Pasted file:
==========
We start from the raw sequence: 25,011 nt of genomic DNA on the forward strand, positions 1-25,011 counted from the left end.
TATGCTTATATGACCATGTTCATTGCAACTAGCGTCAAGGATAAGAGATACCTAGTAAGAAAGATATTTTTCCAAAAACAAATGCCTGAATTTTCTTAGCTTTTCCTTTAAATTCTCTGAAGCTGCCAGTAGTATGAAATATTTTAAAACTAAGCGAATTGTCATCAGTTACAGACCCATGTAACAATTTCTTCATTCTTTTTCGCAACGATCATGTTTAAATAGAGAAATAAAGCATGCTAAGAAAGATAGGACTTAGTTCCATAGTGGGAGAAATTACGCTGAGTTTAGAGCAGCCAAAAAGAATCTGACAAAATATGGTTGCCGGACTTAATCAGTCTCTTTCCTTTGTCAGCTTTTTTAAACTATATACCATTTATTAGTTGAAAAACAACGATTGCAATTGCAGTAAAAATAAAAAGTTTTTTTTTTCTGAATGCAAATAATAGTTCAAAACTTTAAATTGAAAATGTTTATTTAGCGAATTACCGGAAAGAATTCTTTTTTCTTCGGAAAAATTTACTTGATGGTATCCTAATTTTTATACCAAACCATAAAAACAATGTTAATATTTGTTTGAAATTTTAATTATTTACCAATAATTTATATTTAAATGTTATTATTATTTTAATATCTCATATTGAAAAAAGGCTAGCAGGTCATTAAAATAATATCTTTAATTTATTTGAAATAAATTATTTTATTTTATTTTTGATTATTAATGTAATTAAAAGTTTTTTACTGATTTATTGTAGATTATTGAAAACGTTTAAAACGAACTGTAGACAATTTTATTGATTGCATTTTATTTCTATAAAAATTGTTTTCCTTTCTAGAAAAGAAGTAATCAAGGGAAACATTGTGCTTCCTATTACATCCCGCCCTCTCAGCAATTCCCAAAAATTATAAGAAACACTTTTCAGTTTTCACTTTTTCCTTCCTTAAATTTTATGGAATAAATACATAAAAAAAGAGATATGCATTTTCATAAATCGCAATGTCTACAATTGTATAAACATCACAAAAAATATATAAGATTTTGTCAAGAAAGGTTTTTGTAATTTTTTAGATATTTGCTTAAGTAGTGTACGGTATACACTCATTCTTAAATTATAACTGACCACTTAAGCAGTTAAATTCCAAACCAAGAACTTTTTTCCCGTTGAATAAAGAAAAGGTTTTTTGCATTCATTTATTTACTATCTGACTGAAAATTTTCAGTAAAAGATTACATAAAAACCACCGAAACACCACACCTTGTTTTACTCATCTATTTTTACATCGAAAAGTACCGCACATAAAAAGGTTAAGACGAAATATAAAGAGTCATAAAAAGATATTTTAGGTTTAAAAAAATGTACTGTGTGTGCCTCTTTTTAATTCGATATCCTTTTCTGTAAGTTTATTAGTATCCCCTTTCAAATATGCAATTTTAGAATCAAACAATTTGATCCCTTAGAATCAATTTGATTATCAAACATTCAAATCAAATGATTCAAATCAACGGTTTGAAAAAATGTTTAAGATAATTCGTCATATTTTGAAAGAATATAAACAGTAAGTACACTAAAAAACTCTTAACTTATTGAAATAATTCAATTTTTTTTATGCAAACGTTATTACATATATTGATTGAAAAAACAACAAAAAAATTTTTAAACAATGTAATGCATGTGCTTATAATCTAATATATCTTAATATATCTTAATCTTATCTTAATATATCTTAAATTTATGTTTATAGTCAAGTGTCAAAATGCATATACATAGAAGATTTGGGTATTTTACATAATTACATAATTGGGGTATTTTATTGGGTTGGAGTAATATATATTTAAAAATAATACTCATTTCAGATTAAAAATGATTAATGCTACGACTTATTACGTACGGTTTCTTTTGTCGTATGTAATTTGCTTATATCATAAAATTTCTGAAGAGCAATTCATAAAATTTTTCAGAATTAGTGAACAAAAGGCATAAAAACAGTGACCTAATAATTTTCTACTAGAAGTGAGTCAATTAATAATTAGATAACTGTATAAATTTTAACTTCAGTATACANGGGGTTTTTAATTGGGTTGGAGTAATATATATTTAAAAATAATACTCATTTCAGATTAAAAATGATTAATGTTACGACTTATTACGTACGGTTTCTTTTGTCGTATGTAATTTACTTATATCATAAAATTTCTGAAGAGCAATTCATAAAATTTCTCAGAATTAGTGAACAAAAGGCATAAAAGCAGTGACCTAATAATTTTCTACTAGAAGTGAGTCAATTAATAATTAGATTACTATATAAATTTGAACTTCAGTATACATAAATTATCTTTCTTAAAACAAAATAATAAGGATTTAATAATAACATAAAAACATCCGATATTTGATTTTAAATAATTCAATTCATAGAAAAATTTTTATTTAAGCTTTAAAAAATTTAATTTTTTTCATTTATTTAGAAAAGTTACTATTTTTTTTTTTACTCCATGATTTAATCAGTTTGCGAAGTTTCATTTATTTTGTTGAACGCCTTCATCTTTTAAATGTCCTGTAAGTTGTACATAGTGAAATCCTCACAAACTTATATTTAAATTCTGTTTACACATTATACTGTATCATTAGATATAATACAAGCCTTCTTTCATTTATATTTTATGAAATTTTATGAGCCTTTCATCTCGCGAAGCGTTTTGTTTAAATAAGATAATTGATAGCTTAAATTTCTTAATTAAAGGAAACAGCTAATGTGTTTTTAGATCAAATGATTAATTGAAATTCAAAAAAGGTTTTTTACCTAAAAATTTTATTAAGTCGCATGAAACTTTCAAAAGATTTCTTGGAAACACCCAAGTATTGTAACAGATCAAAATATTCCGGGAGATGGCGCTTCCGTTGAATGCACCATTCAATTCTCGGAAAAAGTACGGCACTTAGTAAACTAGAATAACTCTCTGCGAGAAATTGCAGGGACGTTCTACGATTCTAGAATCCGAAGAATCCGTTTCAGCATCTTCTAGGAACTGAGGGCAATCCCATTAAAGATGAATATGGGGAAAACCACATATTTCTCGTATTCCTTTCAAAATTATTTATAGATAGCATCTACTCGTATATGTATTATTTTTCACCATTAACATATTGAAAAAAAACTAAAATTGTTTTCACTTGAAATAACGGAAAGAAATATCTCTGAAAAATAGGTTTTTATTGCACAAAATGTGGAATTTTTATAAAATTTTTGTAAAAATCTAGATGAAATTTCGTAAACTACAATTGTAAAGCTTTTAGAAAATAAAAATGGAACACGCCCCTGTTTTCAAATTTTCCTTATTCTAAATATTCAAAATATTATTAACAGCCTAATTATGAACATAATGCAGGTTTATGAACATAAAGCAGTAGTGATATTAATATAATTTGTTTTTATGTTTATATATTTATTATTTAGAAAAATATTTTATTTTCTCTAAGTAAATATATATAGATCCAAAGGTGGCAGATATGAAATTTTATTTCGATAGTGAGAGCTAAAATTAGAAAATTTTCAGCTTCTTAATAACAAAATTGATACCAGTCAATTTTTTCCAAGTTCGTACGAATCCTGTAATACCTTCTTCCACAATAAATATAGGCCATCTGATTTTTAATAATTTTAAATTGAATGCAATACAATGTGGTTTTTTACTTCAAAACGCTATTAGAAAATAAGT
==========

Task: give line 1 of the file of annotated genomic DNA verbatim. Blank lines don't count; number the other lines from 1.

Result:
We start from the raw sequence: 25,011 nt of genomic DNA on the forward strand, positions 1-25,011 counted from the left end.